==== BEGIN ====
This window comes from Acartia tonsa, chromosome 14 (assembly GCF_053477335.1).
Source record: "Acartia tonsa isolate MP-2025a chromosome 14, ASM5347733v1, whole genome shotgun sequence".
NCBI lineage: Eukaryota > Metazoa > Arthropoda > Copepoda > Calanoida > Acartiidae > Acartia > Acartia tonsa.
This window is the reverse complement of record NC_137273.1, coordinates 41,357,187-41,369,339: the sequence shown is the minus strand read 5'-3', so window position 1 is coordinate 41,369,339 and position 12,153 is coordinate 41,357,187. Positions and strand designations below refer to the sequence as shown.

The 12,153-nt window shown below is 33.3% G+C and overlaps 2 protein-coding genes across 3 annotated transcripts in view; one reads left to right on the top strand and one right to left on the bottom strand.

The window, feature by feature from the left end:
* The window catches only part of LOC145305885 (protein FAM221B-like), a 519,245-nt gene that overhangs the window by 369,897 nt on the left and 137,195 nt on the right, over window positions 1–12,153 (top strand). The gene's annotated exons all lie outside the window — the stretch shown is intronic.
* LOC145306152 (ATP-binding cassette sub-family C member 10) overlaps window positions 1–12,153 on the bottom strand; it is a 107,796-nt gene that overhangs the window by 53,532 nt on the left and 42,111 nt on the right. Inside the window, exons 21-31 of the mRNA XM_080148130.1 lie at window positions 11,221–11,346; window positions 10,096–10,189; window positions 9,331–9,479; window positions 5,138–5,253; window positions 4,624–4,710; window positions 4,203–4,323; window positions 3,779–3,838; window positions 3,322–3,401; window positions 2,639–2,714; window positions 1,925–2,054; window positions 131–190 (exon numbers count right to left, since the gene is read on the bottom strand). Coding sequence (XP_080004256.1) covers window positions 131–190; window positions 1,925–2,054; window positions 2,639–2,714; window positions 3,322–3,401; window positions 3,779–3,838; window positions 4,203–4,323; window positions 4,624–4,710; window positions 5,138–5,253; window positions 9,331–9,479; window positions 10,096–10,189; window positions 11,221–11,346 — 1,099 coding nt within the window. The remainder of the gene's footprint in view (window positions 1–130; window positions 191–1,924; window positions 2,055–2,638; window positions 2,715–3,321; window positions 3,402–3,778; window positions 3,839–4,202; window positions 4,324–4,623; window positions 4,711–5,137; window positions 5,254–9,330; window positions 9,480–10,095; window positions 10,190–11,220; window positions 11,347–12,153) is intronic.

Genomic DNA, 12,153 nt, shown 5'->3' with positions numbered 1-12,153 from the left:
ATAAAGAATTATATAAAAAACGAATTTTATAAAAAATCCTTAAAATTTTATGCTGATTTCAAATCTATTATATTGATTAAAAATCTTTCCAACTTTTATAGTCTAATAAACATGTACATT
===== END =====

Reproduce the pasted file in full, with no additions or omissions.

This window comes from Acartia tonsa, chromosome 14 (assembly GCF_053477335.1).
Source record: "Acartia tonsa isolate MP-2025a chromosome 14, ASM5347733v1, whole genome shotgun sequence".
NCBI lineage: Eukaryota > Metazoa > Arthropoda > Copepoda > Calanoida > Acartiidae > Acartia > Acartia tonsa.
This window is the reverse complement of record NC_137273.1, coordinates 41,357,187-41,369,339: the sequence shown is the minus strand read 5'-3', so window position 1 is coordinate 41,369,339 and position 12,153 is coordinate 41,357,187. Positions and strand designations below refer to the sequence as shown.

The 12,153-nt window shown below is 33.3% G+C and overlaps 2 protein-coding genes across 3 annotated transcripts in view; one reads left to right on the top strand and one right to left on the bottom strand.

The window, feature by feature from the left end:
* The window catches only part of LOC145305885 (protein FAM221B-like), a 519,245-nt gene that overhangs the window by 369,897 nt on the left and 137,195 nt on the right, over window positions 1–12,153 (top strand). The gene's annotated exons all lie outside the window — the stretch shown is intronic.
* LOC145306152 (ATP-binding cassette sub-family C member 10) overlaps window positions 1–12,153 on the bottom strand; it is a 107,796-nt gene that overhangs the window by 53,532 nt on the left and 42,111 nt on the right. Inside the window, exons 21-31 of the mRNA XM_080148130.1 lie at window positions 11,221–11,346; window positions 10,096–10,189; window positions 9,331–9,479; window positions 5,138–5,253; window positions 4,624–4,710; window positions 4,203–4,323; window positions 3,779–3,838; window positions 3,322–3,401; window positions 2,639–2,714; window positions 1,925–2,054; window positions 131–190 (exon numbers count right to left, since the gene is read on the bottom strand). Coding sequence (XP_080004256.1) covers window positions 131–190; window positions 1,925–2,054; window positions 2,639–2,714; window positions 3,322–3,401; window positions 3,779–3,838; window positions 4,203–4,323; window positions 4,624–4,710; window positions 5,138–5,253; window positions 9,331–9,479; window positions 10,096–10,189; window positions 11,221–11,346 — 1,099 coding nt within the window. The remainder of the gene's footprint in view (window positions 1–130; window positions 191–1,924; window positions 2,055–2,638; window positions 2,715–3,321; window positions 3,402–3,778; window positions 3,839–4,202; window positions 4,324–4,623; window positions 4,711–5,137; window positions 5,254–9,330; window positions 9,480–10,095; window positions 10,190–11,220; window positions 11,347–12,153) is intronic.

Genomic DNA, 12,153 nt, shown 5'->3' with positions numbered 1-12,153 from the left:
ATAAAGAATTATATAAAAAACGAATTTTATAAAAAATCCTTAAAATTTTATGCTGATTTCAAATCTATTATATTGATTAAAAATCTTTCCAACTTTTATAGTCTAATAAACATGTACATT